The curtain-raiser to Tuesday’s vote – Monday’s ECJ ruling on whether Article 50 can be revoked

The curtain-raiser to Tuesday’s vote – Monday’s ECJ ruling on whether Article 50 can be revoked

With exquisite timing the European Court of Justice will give its verdict in the article 50 case at 8am on Monday morning just a day before the big vote in House of Commons on the deal that would seal Britain’s exit from the EU. The court will rule whether or not the UK can revoke its decision in March 2017 to give notice of its plan to leave.

We’ve already had a hint of the way this might go with the assertion on Tuesday from the Advocate General that article 50 could be cancelled.

In an excellent post this morning the QC who has been leading the fight, Jolyon Maugham, sets out the main reasons an ECJ ruling could change the whole Brexit debate because until the assumption has been that Article 50 with its rigid timetable ending on March 29th cannot be revoked. He notes:

“..First, importantly, as the parliamentary chaos grows after Theresa May loses her ‘meaningful vote’, MPs are going to begin the search for a safe haven. They need a good enough, least-worst option which they know is open to them. The judgment means they will have it: we can remain…

..Second, it neuters arguments that we can’t remain without giving up our rebate, going into Shengen, adopting the euro and so on…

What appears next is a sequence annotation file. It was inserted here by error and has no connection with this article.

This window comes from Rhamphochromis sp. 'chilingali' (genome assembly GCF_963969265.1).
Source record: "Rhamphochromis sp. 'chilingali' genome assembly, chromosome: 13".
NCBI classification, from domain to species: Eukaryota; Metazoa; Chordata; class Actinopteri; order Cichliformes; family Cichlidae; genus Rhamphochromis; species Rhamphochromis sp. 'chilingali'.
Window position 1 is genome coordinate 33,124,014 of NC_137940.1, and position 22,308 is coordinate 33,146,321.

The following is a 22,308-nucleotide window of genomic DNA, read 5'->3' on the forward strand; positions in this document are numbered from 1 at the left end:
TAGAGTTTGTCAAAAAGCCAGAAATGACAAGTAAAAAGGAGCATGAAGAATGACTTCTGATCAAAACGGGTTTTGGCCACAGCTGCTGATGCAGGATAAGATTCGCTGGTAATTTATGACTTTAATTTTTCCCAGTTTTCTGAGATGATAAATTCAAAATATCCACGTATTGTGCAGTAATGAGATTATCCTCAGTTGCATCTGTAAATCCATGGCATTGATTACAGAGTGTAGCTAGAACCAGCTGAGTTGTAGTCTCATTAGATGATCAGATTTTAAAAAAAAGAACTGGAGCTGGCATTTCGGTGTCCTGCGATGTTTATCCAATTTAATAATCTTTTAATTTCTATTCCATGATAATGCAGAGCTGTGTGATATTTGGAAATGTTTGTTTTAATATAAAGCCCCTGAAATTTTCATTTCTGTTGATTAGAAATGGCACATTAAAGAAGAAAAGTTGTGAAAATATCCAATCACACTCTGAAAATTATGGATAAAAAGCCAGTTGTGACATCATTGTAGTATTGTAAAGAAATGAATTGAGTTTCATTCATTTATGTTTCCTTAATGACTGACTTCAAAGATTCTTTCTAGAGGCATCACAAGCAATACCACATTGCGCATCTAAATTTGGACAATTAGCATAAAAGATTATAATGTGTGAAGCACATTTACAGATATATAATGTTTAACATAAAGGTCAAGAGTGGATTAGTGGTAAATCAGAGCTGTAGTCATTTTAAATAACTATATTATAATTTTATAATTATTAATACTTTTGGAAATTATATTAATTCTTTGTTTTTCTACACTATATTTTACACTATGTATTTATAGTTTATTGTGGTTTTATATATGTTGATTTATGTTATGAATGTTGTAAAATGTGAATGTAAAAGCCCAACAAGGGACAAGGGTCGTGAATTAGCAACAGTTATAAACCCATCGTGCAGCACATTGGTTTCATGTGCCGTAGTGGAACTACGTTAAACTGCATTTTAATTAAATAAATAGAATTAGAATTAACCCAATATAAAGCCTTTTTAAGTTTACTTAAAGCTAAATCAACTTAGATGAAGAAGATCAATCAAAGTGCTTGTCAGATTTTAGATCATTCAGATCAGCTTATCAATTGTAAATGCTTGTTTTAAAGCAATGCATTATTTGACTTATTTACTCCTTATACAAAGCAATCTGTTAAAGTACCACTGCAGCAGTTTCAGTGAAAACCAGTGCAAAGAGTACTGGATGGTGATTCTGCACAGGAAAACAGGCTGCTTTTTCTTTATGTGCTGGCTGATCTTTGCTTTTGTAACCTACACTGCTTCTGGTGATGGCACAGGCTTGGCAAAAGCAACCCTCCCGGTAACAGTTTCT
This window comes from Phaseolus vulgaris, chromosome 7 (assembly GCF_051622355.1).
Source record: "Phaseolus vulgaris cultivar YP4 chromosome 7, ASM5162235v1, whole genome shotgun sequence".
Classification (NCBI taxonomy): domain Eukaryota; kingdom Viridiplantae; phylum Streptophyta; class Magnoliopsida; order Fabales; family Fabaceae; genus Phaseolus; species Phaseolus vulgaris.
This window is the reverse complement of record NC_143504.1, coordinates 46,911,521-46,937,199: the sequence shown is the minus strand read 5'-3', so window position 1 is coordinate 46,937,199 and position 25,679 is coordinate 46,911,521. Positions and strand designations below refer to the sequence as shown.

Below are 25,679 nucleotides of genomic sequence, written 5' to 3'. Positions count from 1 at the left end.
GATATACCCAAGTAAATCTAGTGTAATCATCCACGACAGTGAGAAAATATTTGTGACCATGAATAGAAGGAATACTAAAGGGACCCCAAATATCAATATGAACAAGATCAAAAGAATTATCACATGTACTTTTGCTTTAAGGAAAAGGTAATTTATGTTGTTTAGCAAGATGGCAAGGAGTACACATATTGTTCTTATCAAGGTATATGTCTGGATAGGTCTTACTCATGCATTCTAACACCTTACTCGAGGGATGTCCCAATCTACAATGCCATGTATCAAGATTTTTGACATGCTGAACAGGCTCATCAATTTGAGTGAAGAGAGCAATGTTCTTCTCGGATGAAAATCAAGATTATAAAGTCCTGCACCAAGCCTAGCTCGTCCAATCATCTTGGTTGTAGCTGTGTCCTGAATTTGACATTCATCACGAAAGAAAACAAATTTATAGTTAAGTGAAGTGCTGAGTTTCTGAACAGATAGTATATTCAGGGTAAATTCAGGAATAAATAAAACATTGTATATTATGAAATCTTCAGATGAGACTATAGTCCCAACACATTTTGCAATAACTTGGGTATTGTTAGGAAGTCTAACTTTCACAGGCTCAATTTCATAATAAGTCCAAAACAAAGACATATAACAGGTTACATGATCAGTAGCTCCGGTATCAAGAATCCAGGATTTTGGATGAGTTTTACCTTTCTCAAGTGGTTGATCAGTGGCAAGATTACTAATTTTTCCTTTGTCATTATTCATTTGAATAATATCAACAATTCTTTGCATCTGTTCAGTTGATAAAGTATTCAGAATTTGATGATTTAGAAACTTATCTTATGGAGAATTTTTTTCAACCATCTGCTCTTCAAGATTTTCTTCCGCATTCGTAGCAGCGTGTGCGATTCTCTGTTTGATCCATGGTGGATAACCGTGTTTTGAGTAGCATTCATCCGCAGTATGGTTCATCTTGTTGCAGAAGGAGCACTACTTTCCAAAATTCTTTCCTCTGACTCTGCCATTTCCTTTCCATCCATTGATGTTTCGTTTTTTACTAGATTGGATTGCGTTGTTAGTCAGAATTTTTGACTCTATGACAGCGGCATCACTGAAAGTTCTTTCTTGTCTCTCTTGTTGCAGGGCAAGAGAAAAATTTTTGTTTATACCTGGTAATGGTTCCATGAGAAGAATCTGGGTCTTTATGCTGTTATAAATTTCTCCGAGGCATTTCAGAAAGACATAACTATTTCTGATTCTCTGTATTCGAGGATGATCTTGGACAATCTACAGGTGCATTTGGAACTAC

..Third, it moves us in the direction of a softer Brexit. MPs who wanted to remain might have supported the deal to avoid no-deal but can now chase what they really want.

Fourth, it squeezes Labour into a corner. Jeremy Corbyn had hitherto been able to keep a lid on pro-Remain pressure in his party by arguing that it was not legally possible. But that ground has fallen away from under his feet.

Fifth, it places the decision directly into the hands of MPs. Brexit – for some – was about a perception that our national sovereignty was diminished by EEU membership..”

An indication of the case’s importance was the huge effort that the Government made to stop it progressing. For so much of minsters’ argument has been based on the fact that this cannot be revoked. There was no alternative. Well there might be.

Roll on 8am on Monday morning.

Mike Smithson

Comments are closed.